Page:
Battle for the Punchbowl: The U. S. 1st Marine Division 1951 Fall Offensive of the Korean War

When we entered the valley, a young guy named Brun, who had married just
before coming to Korea, was in front of me in the column. There were tanks lined
up on our right. I should have known then that we were in for trouble. Tanks
almost always drew fire. We went down the road some ways when all hell broke
loose--enemy seventy-sixes, at regular intervals, came screaming in. One of the
first blasts knocked my helmet off. I thought, Now I've got no place to hide. Then
it was run and hit the deck, run and hit the deck. A shell exploded to the left. I
looked up, Brun was already on his feet and running. I jumped up and followed. I
ran about ten steps when I heard another shell coming in. This one didn't whistle;
the sound was more like someone blowing between his teeth. Brun dove to his
right, I jumped to my left. He never knew what hit him; the blast caught him full in
the chest. The Marine behind me went to pieces. I believe he finished his tour in
a rear-echelon administrative job.40
PFC Frank J. Davidson of 1/1's Heavy Weapons Company, too, remembered the
move up:
We approached the line in the night, and we could see the flashes and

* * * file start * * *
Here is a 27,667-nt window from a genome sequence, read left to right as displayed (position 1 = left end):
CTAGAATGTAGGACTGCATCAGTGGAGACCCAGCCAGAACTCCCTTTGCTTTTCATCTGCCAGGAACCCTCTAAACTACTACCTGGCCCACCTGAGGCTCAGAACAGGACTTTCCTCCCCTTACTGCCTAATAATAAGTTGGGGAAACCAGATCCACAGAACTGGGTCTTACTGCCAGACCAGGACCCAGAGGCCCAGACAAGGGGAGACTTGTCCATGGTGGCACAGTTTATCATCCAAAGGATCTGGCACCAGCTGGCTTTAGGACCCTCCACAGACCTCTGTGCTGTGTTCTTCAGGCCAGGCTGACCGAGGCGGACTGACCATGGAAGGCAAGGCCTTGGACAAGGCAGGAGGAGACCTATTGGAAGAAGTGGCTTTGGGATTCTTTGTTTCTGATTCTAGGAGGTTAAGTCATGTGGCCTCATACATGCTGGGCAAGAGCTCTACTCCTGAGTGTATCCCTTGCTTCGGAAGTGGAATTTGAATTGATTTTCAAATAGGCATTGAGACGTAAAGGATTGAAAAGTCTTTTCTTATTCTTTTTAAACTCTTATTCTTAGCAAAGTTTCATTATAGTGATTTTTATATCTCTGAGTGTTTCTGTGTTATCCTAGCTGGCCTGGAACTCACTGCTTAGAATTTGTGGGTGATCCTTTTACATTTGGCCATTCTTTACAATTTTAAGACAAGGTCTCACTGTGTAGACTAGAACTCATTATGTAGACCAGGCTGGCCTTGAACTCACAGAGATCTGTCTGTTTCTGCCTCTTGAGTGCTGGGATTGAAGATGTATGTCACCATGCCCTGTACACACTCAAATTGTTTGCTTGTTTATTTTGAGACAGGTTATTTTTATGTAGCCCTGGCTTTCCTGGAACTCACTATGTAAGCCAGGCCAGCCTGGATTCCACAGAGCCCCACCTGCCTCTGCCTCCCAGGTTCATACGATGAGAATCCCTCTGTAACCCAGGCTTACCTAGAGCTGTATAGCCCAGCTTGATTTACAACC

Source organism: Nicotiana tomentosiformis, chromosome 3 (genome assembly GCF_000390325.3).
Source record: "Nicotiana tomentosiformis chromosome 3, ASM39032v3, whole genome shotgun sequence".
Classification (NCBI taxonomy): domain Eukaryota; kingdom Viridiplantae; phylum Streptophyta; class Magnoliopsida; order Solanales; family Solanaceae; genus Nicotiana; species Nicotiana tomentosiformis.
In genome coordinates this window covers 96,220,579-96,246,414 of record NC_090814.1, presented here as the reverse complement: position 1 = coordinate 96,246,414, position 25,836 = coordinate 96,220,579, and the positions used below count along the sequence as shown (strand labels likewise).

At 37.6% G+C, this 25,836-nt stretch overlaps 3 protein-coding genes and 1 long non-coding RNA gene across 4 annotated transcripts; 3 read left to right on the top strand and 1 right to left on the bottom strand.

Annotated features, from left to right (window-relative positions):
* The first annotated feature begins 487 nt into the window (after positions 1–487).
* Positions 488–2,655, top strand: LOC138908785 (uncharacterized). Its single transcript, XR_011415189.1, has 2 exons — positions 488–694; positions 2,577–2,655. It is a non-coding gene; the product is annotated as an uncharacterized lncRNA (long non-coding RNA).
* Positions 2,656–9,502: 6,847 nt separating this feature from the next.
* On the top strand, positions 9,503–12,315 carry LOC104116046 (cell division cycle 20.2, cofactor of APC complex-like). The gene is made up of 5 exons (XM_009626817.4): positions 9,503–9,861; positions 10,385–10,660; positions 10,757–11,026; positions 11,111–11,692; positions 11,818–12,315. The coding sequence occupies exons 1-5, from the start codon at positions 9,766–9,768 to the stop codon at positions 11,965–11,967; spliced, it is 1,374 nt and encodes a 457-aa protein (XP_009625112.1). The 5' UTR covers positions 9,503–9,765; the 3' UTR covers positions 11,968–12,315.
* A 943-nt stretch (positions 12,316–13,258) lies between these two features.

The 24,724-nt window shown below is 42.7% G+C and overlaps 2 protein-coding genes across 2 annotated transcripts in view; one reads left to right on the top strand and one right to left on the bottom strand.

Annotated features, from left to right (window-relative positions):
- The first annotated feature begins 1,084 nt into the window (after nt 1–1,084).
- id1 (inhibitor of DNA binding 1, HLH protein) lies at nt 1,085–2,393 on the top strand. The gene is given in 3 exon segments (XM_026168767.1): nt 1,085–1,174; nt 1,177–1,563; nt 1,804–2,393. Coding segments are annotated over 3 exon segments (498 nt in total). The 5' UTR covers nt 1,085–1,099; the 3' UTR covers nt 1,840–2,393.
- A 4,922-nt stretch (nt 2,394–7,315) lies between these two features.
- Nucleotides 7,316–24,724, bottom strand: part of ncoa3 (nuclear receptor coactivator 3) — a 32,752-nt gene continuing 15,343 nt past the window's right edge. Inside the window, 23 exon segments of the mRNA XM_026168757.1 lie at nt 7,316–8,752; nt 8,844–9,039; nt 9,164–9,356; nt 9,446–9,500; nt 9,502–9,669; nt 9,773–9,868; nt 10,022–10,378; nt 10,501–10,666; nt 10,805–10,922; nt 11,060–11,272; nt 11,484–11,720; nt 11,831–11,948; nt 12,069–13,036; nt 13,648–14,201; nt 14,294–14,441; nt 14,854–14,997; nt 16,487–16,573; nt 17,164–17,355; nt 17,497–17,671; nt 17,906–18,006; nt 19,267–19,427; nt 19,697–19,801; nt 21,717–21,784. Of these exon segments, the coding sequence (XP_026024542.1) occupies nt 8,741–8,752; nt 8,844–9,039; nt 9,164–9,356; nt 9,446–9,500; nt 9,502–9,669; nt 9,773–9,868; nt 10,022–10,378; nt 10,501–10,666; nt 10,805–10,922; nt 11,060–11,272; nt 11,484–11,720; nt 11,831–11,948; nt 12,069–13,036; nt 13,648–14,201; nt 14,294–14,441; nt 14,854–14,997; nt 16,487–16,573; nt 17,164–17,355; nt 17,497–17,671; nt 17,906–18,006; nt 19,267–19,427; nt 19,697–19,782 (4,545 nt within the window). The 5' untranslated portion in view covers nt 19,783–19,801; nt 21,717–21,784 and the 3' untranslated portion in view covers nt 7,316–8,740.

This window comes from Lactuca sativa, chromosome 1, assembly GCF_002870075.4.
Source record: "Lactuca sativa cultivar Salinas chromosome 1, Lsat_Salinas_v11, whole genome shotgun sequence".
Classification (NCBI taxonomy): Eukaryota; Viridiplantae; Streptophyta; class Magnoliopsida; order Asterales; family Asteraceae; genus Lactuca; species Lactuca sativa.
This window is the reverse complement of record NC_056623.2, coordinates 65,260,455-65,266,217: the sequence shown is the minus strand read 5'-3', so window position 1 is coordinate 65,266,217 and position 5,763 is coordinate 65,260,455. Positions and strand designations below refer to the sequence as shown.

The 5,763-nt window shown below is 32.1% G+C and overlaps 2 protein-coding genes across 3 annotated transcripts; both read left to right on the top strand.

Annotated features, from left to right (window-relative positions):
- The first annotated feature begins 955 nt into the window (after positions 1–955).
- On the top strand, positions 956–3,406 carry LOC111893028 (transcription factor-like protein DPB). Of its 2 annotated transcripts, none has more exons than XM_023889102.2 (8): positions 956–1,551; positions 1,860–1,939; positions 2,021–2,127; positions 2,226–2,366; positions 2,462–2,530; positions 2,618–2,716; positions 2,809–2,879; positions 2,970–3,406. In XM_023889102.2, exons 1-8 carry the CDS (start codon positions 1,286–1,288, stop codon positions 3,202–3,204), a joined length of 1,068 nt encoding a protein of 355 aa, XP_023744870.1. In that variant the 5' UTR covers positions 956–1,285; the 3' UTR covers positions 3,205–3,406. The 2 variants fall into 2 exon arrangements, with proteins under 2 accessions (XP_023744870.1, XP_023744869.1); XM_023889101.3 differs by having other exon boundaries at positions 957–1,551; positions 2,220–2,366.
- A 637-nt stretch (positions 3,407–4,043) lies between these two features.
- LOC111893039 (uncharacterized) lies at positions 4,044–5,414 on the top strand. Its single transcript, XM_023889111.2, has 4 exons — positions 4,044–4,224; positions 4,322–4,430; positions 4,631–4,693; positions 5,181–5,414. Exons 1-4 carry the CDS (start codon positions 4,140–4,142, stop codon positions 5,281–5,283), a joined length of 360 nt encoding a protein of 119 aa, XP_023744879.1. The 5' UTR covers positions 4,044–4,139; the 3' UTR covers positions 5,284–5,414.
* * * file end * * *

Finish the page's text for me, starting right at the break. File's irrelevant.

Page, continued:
hear explosions nearby. My stomach was knotted. This was my first experience
in actual combat, and I had no idea what was happening or what we could
expect.
With all the noise and the explosions so near, I had a mental picture of
incoming enemy artillery. The night just seemed full of it. Until we got close
enough to see the guns, I didn't realize that we were moving up through our own
artillery positions, and what I was hearing was our own guns firing.41
Of the experience of being relieved, Genrich, with 3/7, remarked:
The next morning they were talking about Howe Company being ready to
move off the hill into a reserve area. They started letting the Marines from Howe
Company go down the hill the way they had come up four [sic] days before. The
Lieutenant from George Company said they didn't have a machinegun to fill our
position and could we wait until they had another gun available. Richard and I
stayed until another machinegun relieved us and we then went down the hill. I
was carrying my machine gun down the hill I had heard that there were 27 left on
the hill in Howe. Another source said 35 and one book said 45. This must have
included all the stretcher-bearers who never made it back up the hill. Even today
I can still picture every hill and where each man was located around me in the
battle for Bloody Ridge.
An article in LIFE magazine my sister had read said the troops had looked
old and haggard coming off the hill. I know that I was all smiles and even skipped
a little going down the hill with the gun on my shoulder. When we got to the river
there were amphibious DUKWS waiting to take us down the river. Richard and I
40 Oral account of PFC Floyd Baxter, in Knox, Uncertain Victory, 296.
41 Oral account of PFC Frank J. Davidson, in Knox, Uncertain Victory, 387.

130

Montandon, Joshua W. Battle for the Punchbowl: The U. S. 1st Marine Division 1951 Fall Offensive of the Korean War. Denton, Texas. UNT Digital Library. http://digital.library.unt.edu/ark:/67531/metadc3938/. Accessed April 20, 2014.